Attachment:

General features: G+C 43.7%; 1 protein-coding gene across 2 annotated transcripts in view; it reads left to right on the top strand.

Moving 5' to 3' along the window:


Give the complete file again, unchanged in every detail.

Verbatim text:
General features: G+C 43.7%; 1 protein-coding gene across 2 annotated transcripts in view; it reads left to right on the top strand.

Moving 5' to 3' along the window: